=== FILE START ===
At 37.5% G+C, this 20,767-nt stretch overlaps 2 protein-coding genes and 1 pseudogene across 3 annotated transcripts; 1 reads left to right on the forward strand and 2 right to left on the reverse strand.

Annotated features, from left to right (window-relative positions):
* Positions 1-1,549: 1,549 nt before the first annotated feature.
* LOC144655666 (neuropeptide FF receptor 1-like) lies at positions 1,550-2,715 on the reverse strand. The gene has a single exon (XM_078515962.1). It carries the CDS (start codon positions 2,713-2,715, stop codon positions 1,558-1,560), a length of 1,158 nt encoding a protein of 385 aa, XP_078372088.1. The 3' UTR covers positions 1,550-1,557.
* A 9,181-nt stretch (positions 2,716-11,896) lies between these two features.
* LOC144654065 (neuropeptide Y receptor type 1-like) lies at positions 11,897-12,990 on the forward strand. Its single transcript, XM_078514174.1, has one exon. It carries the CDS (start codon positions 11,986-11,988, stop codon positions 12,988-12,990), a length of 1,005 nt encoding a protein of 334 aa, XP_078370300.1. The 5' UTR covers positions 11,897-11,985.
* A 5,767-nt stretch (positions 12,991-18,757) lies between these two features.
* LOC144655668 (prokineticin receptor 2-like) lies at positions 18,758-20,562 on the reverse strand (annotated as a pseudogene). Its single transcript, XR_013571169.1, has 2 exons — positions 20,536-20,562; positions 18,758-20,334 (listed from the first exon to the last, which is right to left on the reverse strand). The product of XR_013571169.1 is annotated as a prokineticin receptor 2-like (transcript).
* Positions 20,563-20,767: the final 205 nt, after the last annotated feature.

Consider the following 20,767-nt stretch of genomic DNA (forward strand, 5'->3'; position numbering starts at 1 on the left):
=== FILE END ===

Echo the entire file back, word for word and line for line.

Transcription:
At 37.5% G+C, this 20,767-nt stretch overlaps 2 protein-coding genes and 1 pseudogene across 3 annotated transcripts; 1 reads left to right on the forward strand and 2 right to left on the reverse strand.

Annotated features, from left to right (window-relative positions):
* Positions 1-1,549: 1,549 nt before the first annotated feature.
* LOC144655666 (neuropeptide FF receptor 1-like) lies at positions 1,550-2,715 on the reverse strand. The gene has a single exon (XM_078515962.1). It carries the CDS (start codon positions 2,713-2,715, stop codon positions 1,558-1,560), a length of 1,158 nt encoding a protein of 385 aa, XP_078372088.1. The 3' UTR covers positions 1,550-1,557.
* A 9,181-nt stretch (positions 2,716-11,896) lies between these two features.
* LOC144654065 (neuropeptide Y receptor type 1-like) lies at positions 11,897-12,990 on the forward strand. Its single transcript, XM_078514174.1, has one exon. It carries the CDS (start codon positions 11,986-11,988, stop codon positions 12,988-12,990), a length of 1,005 nt encoding a protein of 334 aa, XP_078370300.1. The 5' UTR covers positions 11,897-11,985.
* A 5,767-nt stretch (positions 12,991-18,757) lies between these two features.
* LOC144655668 (prokineticin receptor 2-like) lies at positions 18,758-20,562 on the reverse strand (annotated as a pseudogene). Its single transcript, XR_013571169.1, has 2 exons — positions 20,536-20,562; positions 18,758-20,334 (listed from the first exon to the last, which is right to left on the reverse strand). The product of XR_013571169.1 is annotated as a prokineticin receptor 2-like (transcript).
* Positions 20,563-20,767: the final 205 nt, after the last annotated feature.

Consider the following 20,767-nt stretch of genomic DNA (forward strand, 5'->3'; position numbering starts at 1 on the left):